The 70 Best Songs of 2017

The year in song reflected the state of the world around us. Here are the 70 songs that spoke to us this year.

20. Zola Jesus - "Exhumed"

"Exhumed" is a glorious, frantic mash of VHS and digital degradation, referencing equal parts The Blair Witch Project and The Ring. While Nicole Hummel has always situated herself within a gothic style, this year's Okovi is poignant all the more for its departure from Taiga's pop sentiments. In 2017, Z returned home, and "Exhumed" is its best illustration. The track is a brutal catharsis, with its chilly strings and industrial beat, transcending mere darkwave (though no doubt goth kids will be listening to it while applying black eyeliner). It's the gorgeous stuff of nightmares – better leave a light on. - Tristan Kneschke

19. Lana Del Rey - "Love"

In a year riddled with tragedy and unrest it was Lana Del Rey who came through with a song that cut through all the misery and offered a tiny glimmer of hope. It's almost as if this world has gotten too cynical for a simple song about love to connect with people, but Del Rey's stunning debut single from her third album did just that. "Look at you kids with your vintage music," she winks on "Love", all the while creating a pitch-perfect pastiche of classic torch songs and teen ballads, from references to Phil Spector and the Beach Boys. Accentuated by its stark backing arrangement, the track's power lies in ins simplicity and directness. Love might not be all you need, but it sure does make life worth living. "It don't matter because it's enough / To be young and in love," Del Rey croons, urging listeners to embrace the feeling. - Adrien Begrand

18. Selena Gomez - "Bad Liar"

As a teeny-bopper Disney star, Gomez was responsible for some truly irritating Top 40 fodder back in the day, but with 2015's Revival, she developed a distinct brand of minimalist dance-pop, using stark, bare instrumentation to make remarkably compelling songs. "Bad Liar" is a brilliant continuation of that, swiping the bassline from Talking Heads' "Psycho Killer" and turning into a rambling, stream-of-conscious pop song that is at turns funky, at turns slinky, and always, always sexy. In a world made out of excessive EDM synth breaks, the whispered strut of "Bad Liar" feels less like a break from that cookie-cutter Eurodisco and more like the remedy for it. Refreshing doesn't even begin to describe it. - Evan Sawdey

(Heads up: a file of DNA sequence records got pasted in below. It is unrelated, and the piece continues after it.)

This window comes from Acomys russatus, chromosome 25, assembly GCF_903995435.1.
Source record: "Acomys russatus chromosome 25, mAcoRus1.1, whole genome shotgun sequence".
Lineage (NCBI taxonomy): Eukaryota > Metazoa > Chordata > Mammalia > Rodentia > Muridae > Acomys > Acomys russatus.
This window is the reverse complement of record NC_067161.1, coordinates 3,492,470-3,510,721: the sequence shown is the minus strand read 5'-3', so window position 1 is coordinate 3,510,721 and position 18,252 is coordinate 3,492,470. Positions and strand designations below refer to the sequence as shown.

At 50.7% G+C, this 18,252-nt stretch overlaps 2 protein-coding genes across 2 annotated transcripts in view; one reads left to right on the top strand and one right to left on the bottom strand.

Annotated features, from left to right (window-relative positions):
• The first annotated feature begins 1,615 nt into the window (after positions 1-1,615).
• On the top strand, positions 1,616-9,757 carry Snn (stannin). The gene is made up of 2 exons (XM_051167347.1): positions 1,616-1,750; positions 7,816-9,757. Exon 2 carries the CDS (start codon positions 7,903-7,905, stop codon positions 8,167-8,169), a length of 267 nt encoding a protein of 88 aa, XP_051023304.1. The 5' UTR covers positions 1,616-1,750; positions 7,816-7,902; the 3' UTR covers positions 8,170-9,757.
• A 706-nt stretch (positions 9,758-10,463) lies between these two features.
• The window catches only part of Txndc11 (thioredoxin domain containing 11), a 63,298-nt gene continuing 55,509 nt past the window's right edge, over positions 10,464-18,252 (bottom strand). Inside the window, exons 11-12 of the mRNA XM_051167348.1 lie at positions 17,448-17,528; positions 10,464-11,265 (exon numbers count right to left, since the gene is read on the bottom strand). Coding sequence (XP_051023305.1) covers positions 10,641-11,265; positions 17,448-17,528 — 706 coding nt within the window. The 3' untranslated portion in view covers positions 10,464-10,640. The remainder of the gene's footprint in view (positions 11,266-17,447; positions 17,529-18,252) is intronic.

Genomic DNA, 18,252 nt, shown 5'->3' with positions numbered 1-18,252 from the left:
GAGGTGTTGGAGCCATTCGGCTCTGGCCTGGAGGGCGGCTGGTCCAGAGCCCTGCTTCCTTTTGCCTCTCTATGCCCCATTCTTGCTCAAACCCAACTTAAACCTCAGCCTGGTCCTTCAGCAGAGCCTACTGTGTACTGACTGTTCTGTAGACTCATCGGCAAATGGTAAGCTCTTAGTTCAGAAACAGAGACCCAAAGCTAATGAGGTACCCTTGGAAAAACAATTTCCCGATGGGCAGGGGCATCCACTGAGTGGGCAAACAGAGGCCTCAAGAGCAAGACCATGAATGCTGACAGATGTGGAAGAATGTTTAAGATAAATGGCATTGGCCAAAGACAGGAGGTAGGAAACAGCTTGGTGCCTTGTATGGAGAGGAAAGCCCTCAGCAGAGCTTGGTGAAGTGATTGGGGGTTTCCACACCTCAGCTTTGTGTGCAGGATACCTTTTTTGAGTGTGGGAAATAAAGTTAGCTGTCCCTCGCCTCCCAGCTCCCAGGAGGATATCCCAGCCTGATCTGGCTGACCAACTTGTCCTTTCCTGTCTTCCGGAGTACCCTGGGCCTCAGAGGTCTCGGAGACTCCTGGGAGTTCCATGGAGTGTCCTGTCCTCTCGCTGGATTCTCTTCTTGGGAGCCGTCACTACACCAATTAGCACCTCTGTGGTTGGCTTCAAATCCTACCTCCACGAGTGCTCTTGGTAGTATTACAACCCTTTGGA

17. Portugal. the Man - "Feel It Still"

It can feel kinda weird when a band has a crossover hit. For the majority of people, it's their first encounter with the artist so it's fair for them to assume that this is their first stab at song writing and lo and behold they have hit the jackpot, struck gold and cleaned up all in one go. In the case of Portugal. the Man, "Feel It Still" is from the band's EIGHTH album. As to why it has hit such a nerve is open to question. Maybe, it's a question of timing. Maybe its upbeat mix of '60s guitar pop, '70s soul and funk with a modern twist serves as a perfect antidote to the plethora of anodyne chart music that has been co-written and produced to within an inch of its life. Maybe, it's because it's just such a damn simple and catchy song that never fails to animate even the most hardened heart Whatever, the reason let's hope this song is the entry point for many more to dig into the bands back catalogue. - Paul Carr

16. Khalid - "Young, Dumb, and Broke"

Easily the coolest song of the year, "Young, Dumb, and Broke" slides in like a senior into pottery class: that is with red eyes and a big heart on their sleeve. On an album decidedly about being a teen in this day, "Young, Dumb, and Broke" is the thesis statement. Over a simple organ, bass, and drums combo, Khalid calmly croons the thoughts of a high schooler, but mostly it's about caring a lot while just not caring at all, for real. "I can not give you everything. You know I wish I could," Khalid sings. Well, you gave a generation of songs a jam worth remembering. That's enough for 2017, at least. - Christopher Laird

15. King Krule - "Dum Surfer"